Front wall 50 and back wall 100 are depicted as being substantially rectangular. In alternative embodiments front wall 50 and back wall 100 can have alternative geometrical shapes such as a square or can be curved to form a corner. In the embodiment depicted, sidewalls 40 and 42 are substantially trapezoidal being wider at the bottom then at the top. As a result, front wall 50 and back wall 100 are closer to each other where front wall 50 and back wall 100 each intersect top wall 20 than where front wall 50 and back wall 100 each intersect floor 120. Specifically, front wall 50 intersects with floor 120 at an inside angle θ1 of about 90°. In alternative embodiments, angle θ1 can be in a range between about 60° to about 90° with about 80° to about 90° being more preferred. Other angles can also be used. Back wall 100 intersects with floor 120 at an angle θ2 in a range between about 60° to about 80° with about 70° to about 80° being more preferred and about 75° being most preferred. Other angles can also be used. Thus, in other embodiments front wall 50 and back wall 100 can be disposed in parallel planes, can each slope in intersecting planes, or one wall can be vertical while the other wall slopes relative thereto.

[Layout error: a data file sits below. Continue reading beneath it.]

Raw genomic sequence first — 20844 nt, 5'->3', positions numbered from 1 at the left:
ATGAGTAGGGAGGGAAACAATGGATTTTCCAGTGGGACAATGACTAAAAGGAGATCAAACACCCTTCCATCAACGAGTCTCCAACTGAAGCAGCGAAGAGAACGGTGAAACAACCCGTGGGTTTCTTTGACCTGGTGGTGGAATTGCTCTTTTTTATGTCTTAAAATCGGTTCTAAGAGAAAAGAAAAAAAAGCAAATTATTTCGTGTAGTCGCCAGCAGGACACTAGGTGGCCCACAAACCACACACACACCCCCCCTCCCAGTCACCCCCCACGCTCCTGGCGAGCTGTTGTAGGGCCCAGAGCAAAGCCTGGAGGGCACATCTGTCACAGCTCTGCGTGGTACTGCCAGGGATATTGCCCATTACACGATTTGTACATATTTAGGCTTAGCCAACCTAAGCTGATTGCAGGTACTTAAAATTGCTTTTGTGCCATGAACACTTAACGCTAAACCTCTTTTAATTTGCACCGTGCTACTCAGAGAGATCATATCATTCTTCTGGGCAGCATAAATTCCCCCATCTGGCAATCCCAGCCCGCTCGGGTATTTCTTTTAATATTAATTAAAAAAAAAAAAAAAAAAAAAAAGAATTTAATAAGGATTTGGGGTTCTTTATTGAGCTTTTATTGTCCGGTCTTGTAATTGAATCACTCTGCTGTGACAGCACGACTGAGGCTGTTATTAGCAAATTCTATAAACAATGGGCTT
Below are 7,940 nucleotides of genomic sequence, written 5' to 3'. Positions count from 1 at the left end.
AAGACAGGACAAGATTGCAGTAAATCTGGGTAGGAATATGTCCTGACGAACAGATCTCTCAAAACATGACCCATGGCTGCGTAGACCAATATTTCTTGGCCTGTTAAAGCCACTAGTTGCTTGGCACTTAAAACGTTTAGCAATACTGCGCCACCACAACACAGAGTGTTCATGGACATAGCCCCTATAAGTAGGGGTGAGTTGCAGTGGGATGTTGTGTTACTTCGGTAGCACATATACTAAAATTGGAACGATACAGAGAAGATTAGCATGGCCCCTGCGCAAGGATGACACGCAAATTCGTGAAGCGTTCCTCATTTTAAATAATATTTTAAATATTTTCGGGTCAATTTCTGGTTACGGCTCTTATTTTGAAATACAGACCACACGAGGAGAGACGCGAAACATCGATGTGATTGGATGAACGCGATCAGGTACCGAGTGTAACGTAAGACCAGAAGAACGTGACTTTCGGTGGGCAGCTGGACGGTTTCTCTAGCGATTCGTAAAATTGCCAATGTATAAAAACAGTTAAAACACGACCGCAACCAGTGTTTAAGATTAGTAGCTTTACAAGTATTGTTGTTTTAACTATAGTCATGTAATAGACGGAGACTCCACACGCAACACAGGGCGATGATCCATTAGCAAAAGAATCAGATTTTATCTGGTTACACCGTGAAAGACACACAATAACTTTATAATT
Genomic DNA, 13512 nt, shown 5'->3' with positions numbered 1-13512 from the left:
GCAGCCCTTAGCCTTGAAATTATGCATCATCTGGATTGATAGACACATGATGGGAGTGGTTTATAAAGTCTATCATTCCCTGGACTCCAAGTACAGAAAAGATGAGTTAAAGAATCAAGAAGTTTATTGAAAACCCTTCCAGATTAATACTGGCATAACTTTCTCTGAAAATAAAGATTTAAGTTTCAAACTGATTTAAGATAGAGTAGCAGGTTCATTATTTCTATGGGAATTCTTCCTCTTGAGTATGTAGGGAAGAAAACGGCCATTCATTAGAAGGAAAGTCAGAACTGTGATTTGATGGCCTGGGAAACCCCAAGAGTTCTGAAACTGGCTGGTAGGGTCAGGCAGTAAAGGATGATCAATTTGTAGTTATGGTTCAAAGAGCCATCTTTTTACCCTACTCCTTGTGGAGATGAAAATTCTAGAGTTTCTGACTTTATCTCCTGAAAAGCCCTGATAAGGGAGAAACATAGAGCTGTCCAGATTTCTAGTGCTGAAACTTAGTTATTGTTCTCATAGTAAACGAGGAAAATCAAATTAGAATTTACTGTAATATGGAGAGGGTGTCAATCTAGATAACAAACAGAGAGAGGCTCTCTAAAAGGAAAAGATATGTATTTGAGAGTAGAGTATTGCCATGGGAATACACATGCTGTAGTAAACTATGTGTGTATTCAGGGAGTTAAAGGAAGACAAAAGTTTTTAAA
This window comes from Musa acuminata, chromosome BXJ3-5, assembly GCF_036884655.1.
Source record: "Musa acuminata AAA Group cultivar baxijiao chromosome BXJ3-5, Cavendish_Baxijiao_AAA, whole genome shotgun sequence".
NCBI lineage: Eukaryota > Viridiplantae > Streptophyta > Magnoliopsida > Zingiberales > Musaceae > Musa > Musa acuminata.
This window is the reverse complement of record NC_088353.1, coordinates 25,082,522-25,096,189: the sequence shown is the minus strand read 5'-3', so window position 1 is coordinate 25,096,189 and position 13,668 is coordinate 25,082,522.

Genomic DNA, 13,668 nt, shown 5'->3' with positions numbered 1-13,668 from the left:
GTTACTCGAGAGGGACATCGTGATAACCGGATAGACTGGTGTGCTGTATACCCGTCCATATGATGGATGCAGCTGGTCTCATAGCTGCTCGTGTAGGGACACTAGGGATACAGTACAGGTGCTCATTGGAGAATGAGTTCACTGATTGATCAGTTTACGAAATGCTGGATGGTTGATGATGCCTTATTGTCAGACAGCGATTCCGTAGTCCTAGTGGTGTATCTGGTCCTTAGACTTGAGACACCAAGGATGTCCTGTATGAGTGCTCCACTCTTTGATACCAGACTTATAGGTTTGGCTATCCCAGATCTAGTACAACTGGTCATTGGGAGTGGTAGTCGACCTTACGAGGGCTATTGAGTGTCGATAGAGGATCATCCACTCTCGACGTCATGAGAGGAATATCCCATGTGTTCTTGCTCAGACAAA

In some embodiments, a recess 48 is formed at an upper end of housing 12. Recess 48 is depicted centrally formed on top wall 20 and front wall 50 and is sized to accommodate a standard barrier light 144. As depicted in
In the embodiment shown, recess 48 extends through front wall 50. In alternative embodiments, it is appreciated that recess 48 can be formed as a pocket that is recessed only into top wall 20 but does not extend through front wall 50. Other configurations can also be used.
Light fixture 144 can be secured within recess 48 using any conventional methods such as screws, bolts, clips, Velcro or other known fastening methods. In the embodiment depicted, a hole 41 extends through partition wall 38. A bolt 43 having an enlarged head can be selectively passed through hole 41 so as to engage housing 46, thereby securing barrier light 144 with recess 48 (
As depicted in
In one embodiment of the present invention, means are provided for filling internal chamber 30 with ballast. By way of example and not by limitation, as depicted in